WASHINGTON, DC – Energy and Commerce Committee Republican Leader Greg Walden (R-OR) remarks at an Oversight and Investigations Subcommittee hearing, titled – “A Public Health Emergency: State Efforts to Curb the Opioid Crisis” – where we will be conducting oversight of states’ utilization of federal funding to combat the opioid crisis.
As Prepared for Delivery
Madam Chair, thank you for holding this critically important hearing.
For many years, the Energy and Commerce Committee—and this Subcommittee in particular—has been at the forefront of the Congressional effort to address the opioid crisis, as well as substance use disorder prevention and treatment more broadly.
This Committee has held hearings and conducted investigations on opioids and the opioid epidemic for nearly two decades – from bringing in Purdue Pharma to testify in 2001 about the abuse of OxyContin, to our bipartisan investigations last Congress into the rise of fentanyl, opioid manufacturing, opioid distribution, and the substance use disorder treatment industry.
These early hearings helped inform our legislative work including the Comprehensive Addiction and Recovery Act, or CARA, the 21st Century Cures Act, which authorized the State Targeted Response to the Opioid Crisis grants, and billions more in federal appropriations to boost programs that fight, treat, and stop substance abuse, and support access to mental health services. These efforts culminated in the signing into law of the SUPPORT Act last Congress. In my home state of Oregon, we’ve seen the results, with a 3.1% reduction in opioid deaths based on the most recent statistics from the CDC.
I am pleased that we have continued to work together in this space, including by continuing our work on fentanyl, and with this important hearing today examining how the states are utilizing the funding and authorities provided by the Congress.
But there is so much more that we could do together. Earlier this year, Energy and Commerce Republicans published a Request for Information about the substance use disorder treatment industry. This RFI built off of the patient brokering investigation we conducted together last Congress. This investigation brought us to the question of what is good treatment – and conversely, what is bad treatment – which is the central question posed by the RFI. With the billions of dollars we are sending into the states for prevention and treatment, we need answers.
Just yesterday, E&C Republicans sent a letter to the three opioid manufacturers we began investigating together last Congress asking them to complete production to our requests. It is critical that we fully understand the causes of the opioid epidemic in order to ensure that our solutions are the right ones.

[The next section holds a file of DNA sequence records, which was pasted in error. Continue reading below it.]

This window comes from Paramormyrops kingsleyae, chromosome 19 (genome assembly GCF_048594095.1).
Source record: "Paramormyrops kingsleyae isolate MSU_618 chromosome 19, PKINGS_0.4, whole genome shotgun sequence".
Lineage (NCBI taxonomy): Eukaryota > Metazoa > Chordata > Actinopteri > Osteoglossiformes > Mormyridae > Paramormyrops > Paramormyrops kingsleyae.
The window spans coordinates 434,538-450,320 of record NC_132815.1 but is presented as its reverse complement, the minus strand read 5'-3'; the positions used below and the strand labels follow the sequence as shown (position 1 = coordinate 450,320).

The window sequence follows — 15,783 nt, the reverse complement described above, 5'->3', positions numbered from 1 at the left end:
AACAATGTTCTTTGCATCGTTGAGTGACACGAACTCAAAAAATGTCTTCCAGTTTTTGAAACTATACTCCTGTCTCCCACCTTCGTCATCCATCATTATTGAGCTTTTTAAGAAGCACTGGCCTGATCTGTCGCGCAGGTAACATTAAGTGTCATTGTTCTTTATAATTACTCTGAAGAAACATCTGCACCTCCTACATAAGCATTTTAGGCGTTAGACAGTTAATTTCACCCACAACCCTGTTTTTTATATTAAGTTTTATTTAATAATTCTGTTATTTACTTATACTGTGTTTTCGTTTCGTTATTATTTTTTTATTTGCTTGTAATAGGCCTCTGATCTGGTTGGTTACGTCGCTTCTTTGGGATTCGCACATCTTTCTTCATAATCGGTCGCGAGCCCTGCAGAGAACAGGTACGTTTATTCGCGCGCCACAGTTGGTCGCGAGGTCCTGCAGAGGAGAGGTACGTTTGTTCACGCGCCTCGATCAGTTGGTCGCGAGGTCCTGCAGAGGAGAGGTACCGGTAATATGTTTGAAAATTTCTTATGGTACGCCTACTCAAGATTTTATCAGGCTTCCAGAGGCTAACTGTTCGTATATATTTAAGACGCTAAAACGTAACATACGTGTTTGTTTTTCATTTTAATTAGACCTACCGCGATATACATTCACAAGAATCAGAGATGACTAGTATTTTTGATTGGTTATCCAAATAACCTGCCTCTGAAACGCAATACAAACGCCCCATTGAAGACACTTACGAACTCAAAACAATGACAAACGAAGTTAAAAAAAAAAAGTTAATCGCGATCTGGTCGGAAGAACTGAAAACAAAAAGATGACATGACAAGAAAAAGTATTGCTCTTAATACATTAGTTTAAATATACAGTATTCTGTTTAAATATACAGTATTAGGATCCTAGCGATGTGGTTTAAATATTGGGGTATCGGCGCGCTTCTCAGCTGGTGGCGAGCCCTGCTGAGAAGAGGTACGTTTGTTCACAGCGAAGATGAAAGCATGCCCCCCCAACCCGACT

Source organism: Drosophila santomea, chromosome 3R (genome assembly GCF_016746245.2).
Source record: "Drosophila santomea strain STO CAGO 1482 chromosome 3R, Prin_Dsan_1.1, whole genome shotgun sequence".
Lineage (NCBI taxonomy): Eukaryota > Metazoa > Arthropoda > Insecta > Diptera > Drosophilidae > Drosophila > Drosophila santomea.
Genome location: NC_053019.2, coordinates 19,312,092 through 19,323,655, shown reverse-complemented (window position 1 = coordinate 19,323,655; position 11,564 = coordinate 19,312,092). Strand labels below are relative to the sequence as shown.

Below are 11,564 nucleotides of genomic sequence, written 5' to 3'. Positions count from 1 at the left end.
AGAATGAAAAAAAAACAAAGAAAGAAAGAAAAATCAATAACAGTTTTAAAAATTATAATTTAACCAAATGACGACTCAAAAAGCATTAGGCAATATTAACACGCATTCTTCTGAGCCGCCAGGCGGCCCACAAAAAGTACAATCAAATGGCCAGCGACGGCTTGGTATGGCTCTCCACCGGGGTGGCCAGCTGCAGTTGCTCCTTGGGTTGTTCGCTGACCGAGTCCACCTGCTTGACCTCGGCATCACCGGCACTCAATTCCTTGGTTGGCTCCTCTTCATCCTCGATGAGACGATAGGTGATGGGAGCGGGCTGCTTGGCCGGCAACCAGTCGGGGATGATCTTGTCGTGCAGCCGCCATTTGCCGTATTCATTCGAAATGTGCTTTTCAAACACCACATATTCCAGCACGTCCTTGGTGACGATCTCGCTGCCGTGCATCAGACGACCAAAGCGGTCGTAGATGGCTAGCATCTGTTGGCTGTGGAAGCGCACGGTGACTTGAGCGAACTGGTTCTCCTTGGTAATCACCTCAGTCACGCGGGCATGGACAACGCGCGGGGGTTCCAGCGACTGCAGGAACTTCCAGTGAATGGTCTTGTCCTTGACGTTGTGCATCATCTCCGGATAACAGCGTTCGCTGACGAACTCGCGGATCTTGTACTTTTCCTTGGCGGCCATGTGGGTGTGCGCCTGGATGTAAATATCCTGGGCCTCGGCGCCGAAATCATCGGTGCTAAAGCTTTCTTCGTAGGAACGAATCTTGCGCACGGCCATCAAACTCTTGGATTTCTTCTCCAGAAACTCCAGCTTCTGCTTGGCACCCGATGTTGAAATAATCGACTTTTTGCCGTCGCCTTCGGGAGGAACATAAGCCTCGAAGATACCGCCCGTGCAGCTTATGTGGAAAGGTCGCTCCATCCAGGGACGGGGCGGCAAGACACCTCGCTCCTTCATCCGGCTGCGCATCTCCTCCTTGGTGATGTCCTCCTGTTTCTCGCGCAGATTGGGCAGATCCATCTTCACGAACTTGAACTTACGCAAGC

We should also hold a comprehensive series of hearings to conduct oversight of the implementation of the SUPPORT Act. For example, relevant to today’s hearing, the SUPPORT Act included the INFO Act, sponsored by Mr. Latta, which calls for the creation of a public and easily accessible electronic dashboard linking to all of the nationwide efforts and strategies to combat the opioid crisis. The INFO Act was designed to meet a specific need of local stakeholders who were telling us that despite Congress having devoted record numbers of federal dollars to combat the opioid crisis, they had trouble finding what resources were available and where they were. This provision is absolutely critical in helping those on the front lines of the opioid crisis and I am concerned about its slow implementation.
In addition to oversight of the SUPPORT Act, we also need to begin working on the next wave of legislation to address not only the opioid crisis, but substance use disorders more broadly. Most urgently, we need to reauthorize the fentanyl ban, which is set to expire in a matter of weeks. Reauthorizing the prohibitions on various forms of fentanyl has broad bipartisan support and we should be able to do this expeditiously.
Today’s hearing is an important step to understand the impact that the federal grant dollars are having in the states, and I thank all of our witnesses for being a part of this conversation. I look forward to hearing not only about the successes in each of your states—and there are many—but also understanding the barriers that still exist, either in federal law or in the conditions of the federal dollars, and the ideas you have for how the Congress can continue to assist as you and your communities fight this battle on the front lines.